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RE: NY times article

There are many problems with the tail as weapon theory for diplodocid
sauropods.    The paper has the full  list, but here is the brief version.

The "whiplash" portion of the diplodocid tail is very thin and delicate.
The bones are 25 mm or less in diameter.   The last 2 meters of the tail
weigh 2 to 5 kg.  The joint surfaces of the final caudal vertebrae project
out, and would the first things to hit if the sauropod tail was used as a

A weapon this thin and this light would have to be traveling very fast to
discourage any enemy that would actually threaten a sauropod.   But the
vertebrae and joints seem too delicate to withstand that.  Also, none of
them have been found injured.

If you compare with the tail clubs of ankylosaurs or the Chinese sauropod
Shunosarus, you see that the tail club is designed in a very different way.
Bony projections stick out to protect the joint surfaces, and the
construction is far more robust.

Iguanas and monitor lizards do use their tails this way, BUT their tails are
constructed very differently.

Finally, it is not at all obvious why sauropods would need a specific
defense mechanism.  They are HUGE.  Elephants and rhinos do not have any
"defense" mechanisms per se.  Rhino horns and elephant tusk are used almost
exclusively for display, and intraspecific fights.

Sauropods had much higher fecundity than elephants and rhinos (many eggs in
a clutch), so it is not at all obvious that we need to look for a defense
mechanism other than the fact that they were gigantic.  Allosaurs or other
predators might have eaten the young, and maybe some of the old and sick,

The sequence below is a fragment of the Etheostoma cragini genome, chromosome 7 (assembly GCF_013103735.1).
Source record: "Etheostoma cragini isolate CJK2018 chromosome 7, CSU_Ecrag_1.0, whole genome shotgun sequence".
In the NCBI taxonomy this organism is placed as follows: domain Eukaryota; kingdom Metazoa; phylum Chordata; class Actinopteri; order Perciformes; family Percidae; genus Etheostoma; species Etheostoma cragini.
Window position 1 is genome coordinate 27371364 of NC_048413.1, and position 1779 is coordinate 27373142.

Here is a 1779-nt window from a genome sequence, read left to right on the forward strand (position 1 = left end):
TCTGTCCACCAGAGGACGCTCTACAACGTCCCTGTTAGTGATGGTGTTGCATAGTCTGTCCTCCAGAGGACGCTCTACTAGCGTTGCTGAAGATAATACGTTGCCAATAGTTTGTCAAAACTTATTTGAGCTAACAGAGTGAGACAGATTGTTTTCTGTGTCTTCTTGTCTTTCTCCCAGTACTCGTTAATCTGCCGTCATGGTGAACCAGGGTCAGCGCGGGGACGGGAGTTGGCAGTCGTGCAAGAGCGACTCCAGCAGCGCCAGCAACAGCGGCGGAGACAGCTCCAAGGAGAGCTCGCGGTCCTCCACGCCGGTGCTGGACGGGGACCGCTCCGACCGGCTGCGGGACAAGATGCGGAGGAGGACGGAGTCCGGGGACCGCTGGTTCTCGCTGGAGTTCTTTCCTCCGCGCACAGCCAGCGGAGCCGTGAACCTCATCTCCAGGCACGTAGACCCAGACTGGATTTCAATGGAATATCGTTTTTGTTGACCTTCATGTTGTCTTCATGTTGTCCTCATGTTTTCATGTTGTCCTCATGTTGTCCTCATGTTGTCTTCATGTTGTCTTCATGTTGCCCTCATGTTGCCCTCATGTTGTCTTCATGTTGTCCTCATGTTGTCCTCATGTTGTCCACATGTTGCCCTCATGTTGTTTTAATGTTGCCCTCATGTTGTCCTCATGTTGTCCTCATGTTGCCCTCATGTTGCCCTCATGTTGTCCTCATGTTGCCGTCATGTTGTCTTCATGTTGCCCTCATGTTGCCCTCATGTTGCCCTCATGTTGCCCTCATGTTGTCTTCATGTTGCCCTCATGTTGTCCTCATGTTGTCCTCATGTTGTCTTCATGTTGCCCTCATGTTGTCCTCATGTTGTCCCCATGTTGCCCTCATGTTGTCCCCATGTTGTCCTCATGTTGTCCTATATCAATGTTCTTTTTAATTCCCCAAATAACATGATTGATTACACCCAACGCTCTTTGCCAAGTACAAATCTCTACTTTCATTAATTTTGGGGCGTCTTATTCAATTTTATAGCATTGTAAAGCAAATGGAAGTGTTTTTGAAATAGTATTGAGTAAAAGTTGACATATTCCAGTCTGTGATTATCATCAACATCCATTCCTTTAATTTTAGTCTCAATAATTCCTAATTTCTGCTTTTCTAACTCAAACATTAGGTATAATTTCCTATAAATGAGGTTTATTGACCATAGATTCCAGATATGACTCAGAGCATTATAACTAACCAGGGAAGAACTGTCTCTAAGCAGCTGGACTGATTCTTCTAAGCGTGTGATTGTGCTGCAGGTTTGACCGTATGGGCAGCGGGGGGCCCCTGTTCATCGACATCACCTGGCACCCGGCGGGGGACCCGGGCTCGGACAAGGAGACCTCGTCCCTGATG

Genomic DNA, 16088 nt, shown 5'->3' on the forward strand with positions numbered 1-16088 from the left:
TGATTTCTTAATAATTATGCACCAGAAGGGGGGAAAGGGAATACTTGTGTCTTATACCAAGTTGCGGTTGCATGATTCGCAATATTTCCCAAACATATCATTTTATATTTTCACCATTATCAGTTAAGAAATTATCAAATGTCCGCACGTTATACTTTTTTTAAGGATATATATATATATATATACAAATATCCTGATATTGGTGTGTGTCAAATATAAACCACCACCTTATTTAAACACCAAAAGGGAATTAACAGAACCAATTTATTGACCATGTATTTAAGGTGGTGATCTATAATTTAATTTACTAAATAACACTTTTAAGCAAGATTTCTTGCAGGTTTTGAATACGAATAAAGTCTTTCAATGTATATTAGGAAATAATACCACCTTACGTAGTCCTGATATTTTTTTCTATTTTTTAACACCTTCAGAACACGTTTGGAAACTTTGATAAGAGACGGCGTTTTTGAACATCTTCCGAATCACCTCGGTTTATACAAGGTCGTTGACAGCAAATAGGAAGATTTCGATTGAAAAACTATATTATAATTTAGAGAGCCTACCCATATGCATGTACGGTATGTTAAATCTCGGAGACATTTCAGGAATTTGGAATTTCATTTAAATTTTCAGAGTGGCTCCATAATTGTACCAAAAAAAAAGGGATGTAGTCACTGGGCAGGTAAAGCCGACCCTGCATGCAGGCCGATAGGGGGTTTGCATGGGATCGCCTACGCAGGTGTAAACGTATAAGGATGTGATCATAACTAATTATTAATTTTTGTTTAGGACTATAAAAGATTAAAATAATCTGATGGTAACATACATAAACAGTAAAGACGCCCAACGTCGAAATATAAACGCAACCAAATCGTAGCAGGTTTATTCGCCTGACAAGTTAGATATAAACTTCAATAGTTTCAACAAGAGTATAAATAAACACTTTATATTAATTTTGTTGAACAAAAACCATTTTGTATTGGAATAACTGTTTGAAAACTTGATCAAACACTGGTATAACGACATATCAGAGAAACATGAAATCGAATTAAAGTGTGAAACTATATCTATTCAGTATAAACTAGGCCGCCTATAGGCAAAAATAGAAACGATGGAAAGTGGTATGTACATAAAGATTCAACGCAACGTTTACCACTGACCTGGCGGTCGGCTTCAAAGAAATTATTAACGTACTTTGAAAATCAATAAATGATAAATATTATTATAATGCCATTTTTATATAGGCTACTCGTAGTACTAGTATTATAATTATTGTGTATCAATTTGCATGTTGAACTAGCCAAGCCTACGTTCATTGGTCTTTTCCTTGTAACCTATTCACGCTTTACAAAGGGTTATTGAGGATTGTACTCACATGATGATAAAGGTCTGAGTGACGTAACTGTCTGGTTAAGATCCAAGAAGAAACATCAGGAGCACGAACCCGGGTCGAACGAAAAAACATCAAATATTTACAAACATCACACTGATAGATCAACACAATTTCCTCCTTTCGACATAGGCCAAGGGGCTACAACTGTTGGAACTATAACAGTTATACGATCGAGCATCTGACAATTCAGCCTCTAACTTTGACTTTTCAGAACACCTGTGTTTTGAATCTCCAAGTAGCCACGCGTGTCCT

but those losses would be replaced by reproduction.

Finally, I should point out that in the paper we do not say that it is
impossible for the tails to have been used as weapons.  It is possible.  But
there are grave doubts.  The best way to use the tails as a weapon would be
if there was a tail extension beyond the last vertebrae made of tendon,
keratin etc which took the brunt of the impact forces.


> -----Original Message-----
> From: Peter Von Sholly [SMTP:vonrex@gte.net]
> Sent: Wednesday, December 03, 1997 1:19 PM
> To:   Edward.Seidl@astramerck.com; dinosaur@usc.edu
> Subject:      Re: NY times article
> I had an iguana that snapped its tail at our cats quite effectively- one
> can only imagine the power a sauropod tail would wield!  Even if it didn't
> crack like a whip, it would be able to deliver a tremendously powerful
> blow, I should think.  One of those across a theropod's nose (or anywhere
> else) might be all it would take to discourage unpleasant behavior for a
> lifetime.  Sauropods certainly would want some kind of defense mechanism,
> and those tails seem like good ones, (as you say, other reptiles do it).
> ----------
> > From: Edward.Seidl@astramerck.com
> > To: dinosaur@usc.edu
> > Subject: Re: NY times article
> > Date: Wednesday, December 03, 1997 11:11 AM
> > 
> > 
> > 
> > >Myhrvold and Currie ... agreed with the paleontologists who now
> > >reject the idea that the sauropods regularly used their tails
> defensively. The animals >would probably have sustained as much
> > injury to their tails as they inflicted on >attackers.
> >